Obesity may increase adults’ risk for having dementia, according to researchers at the Johns Hopkins Bloomberg School of Public Health. Their analysis of published obesity and dementia prospective follow-up studies over the past two decades shows a consistent relationship between the two diseases.
Obesity increases the risk of dementia in general by 42 percent, Alzheimer's by 80 percent and vascular dementia by 73 percent, the new review suggests. Being underweight increases the general dementia risk by 36 percent. But researchers who carried out an international review of research since 1995 found no elevated risk in people who were normal or overweight.
“Our analysis of the data shows a clear association between obesity and an increased risk for dementia and several clinical subtypes of the disease,” said Youfa Wang, MD, PhD, senior author of the study and associate professor with the Bloomberg School’s Center for Human Nutrition. “Subjects with a healthy body mass index (BMI) and waist circumference saw a decreased risk for dementia than their counterparts with an elevated BMI or waist circumference.” Wang adds, “Preventing or treating obesity at a younger age could play a major role in reducing the number of dementia patients and those with other commonly associated illnesses such as Alzheimer’s disease by up to 20 percent in the United States.”
Lead researcher May A. Beydoun, along with Wang and H.A. Beydoun attribute these findings to a systematic review of 10 previously published studies that examined the relationships between dementia or its subtypes and various measures of body fat. Based on a pooled analysis of their findings from 7 of the studies, baseline obesity compared to normal weight increased the risk of Alzheimer’s disease by 80 percent on average. The team further concluded that being underweight also increases the risk of dementia and its subtypes. The studies cited in the meta-analysis were conducted in a number of countries, including the United States, Finland, Sweden and France, and contained middle-aged and older adults.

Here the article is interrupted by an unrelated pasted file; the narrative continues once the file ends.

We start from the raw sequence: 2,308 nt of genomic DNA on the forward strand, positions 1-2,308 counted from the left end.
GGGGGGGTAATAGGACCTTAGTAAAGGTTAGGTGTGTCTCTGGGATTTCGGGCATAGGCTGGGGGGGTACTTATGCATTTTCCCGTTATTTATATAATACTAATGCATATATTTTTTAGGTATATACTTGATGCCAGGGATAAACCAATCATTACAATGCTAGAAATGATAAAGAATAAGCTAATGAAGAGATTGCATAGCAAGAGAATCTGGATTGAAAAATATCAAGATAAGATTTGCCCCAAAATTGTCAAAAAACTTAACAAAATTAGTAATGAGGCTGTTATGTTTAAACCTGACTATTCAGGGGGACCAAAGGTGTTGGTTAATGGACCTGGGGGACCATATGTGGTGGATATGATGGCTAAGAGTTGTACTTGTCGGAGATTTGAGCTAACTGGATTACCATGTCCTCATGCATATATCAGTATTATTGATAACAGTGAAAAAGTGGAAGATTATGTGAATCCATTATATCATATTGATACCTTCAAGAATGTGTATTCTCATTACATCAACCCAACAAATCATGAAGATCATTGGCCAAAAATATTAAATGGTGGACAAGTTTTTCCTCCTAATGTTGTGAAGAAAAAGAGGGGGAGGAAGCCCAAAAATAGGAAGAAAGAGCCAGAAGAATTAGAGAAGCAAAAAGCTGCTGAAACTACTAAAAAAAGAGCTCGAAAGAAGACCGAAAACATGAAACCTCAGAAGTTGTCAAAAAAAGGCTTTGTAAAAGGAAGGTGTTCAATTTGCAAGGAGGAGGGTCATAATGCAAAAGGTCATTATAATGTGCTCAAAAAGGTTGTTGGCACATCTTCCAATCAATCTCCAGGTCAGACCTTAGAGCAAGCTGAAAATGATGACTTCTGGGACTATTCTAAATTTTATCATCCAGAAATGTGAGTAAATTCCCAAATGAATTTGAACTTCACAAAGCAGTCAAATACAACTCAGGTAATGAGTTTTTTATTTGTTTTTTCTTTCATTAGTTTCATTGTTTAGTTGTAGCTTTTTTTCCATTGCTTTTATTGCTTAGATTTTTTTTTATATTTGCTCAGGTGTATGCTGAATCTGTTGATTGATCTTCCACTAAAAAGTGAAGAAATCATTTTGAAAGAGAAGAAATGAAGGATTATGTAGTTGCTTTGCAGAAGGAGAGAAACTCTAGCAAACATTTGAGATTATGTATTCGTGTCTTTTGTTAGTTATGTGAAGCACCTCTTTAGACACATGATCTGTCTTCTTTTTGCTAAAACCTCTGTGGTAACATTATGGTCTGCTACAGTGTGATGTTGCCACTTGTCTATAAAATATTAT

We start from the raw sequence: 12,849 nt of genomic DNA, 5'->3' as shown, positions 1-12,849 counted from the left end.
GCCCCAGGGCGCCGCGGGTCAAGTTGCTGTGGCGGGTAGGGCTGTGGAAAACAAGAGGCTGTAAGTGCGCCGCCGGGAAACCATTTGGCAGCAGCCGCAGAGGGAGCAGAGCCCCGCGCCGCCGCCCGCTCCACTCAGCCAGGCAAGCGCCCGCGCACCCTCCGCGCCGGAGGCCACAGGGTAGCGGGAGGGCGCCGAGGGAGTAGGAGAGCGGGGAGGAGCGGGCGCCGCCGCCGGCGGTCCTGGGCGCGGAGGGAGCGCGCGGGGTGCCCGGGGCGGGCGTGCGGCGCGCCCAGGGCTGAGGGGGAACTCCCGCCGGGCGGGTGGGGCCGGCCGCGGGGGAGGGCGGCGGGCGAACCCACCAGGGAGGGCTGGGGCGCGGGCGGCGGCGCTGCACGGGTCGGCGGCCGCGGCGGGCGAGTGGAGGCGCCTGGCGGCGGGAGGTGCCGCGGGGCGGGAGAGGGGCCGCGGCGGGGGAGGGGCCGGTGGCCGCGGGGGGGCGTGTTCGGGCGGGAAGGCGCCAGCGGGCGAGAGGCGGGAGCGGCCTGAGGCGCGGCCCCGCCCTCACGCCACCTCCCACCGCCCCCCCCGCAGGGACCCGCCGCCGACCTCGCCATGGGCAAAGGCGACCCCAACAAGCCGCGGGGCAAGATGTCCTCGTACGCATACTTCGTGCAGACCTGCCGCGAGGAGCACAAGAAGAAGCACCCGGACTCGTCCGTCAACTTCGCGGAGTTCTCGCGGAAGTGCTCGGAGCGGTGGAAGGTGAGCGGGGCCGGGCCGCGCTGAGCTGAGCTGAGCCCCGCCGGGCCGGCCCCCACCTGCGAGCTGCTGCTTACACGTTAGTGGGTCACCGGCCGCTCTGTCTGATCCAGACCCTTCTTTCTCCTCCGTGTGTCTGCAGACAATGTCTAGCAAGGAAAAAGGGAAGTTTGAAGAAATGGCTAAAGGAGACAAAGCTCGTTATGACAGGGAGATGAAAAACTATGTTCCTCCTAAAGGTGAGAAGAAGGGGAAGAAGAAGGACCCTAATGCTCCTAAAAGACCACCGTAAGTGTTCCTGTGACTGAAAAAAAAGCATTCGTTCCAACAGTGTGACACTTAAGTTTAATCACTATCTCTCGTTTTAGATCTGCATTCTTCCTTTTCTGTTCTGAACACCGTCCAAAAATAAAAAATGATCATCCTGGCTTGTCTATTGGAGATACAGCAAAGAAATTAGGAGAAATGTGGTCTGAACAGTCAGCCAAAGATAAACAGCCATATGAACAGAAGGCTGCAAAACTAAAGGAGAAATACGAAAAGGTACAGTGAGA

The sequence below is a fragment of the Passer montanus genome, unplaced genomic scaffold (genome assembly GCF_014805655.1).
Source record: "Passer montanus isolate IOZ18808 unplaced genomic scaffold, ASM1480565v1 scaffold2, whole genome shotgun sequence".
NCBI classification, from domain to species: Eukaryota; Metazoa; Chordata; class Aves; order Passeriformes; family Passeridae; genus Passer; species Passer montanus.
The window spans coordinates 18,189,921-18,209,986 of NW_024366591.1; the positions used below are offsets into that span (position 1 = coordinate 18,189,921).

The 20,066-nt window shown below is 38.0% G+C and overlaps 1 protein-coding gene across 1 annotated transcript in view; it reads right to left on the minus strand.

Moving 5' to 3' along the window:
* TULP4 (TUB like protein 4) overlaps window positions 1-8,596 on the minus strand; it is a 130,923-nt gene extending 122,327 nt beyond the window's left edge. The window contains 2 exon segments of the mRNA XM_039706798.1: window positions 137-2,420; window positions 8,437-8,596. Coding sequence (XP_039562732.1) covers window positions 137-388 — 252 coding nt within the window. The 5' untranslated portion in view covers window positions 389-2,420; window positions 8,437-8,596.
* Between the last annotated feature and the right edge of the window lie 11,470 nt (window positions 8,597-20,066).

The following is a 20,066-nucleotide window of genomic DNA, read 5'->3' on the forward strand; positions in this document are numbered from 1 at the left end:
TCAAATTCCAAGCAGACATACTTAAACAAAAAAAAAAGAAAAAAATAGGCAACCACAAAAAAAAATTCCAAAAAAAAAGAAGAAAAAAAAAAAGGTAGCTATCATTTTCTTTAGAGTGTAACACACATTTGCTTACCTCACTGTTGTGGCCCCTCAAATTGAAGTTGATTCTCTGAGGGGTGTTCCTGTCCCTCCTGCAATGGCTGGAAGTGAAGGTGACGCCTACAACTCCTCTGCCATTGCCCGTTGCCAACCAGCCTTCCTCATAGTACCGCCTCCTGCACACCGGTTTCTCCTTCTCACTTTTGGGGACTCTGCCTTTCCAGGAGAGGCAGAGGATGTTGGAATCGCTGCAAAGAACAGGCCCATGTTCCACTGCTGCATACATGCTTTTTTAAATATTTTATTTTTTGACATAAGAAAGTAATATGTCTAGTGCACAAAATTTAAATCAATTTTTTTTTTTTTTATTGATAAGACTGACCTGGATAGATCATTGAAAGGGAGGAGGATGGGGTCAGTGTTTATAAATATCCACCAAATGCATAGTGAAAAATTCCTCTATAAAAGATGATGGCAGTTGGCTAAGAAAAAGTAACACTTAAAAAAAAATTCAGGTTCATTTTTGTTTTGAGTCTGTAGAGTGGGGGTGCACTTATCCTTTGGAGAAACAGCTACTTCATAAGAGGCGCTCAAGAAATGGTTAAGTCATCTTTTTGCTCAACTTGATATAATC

Previously published research defines dementia as not a single disorder, but a number of syndromes characterized by diverse behavioral, cognitive, and emotional impairments. The most common form is Alzheimer’s disease, with an estimated 5 million adults living with the disease in the United States alone.
“Currently, Alzheimer’s disease is the eighth leading cause of death among the elderly population in the United States. While more studies are needed to determine optimal weight and biological mechanisms associated with obesity and dementia, these findings could potentially decrease the number of people diagnosed with dementia and lead to an overall better quality of life,” said May A. Beydoun, a former postdoctoral research fellow at the Johns Hopkins Bloomberg School of Public Health.
"Obesity and central obesity as risk factors for incident dementia and its subtypes: a systematic review and meta-analysis" was written by M. A. Beydoun, H. A. Beydoun and Y. Wang.
The research was funded by the Johns Hopkins Bloomberg School of Public Health.
The above post is reprinted from materials provided by Johns Hopkins University Bloomberg School of Public Health. Note: Materials may be edited for content and length.
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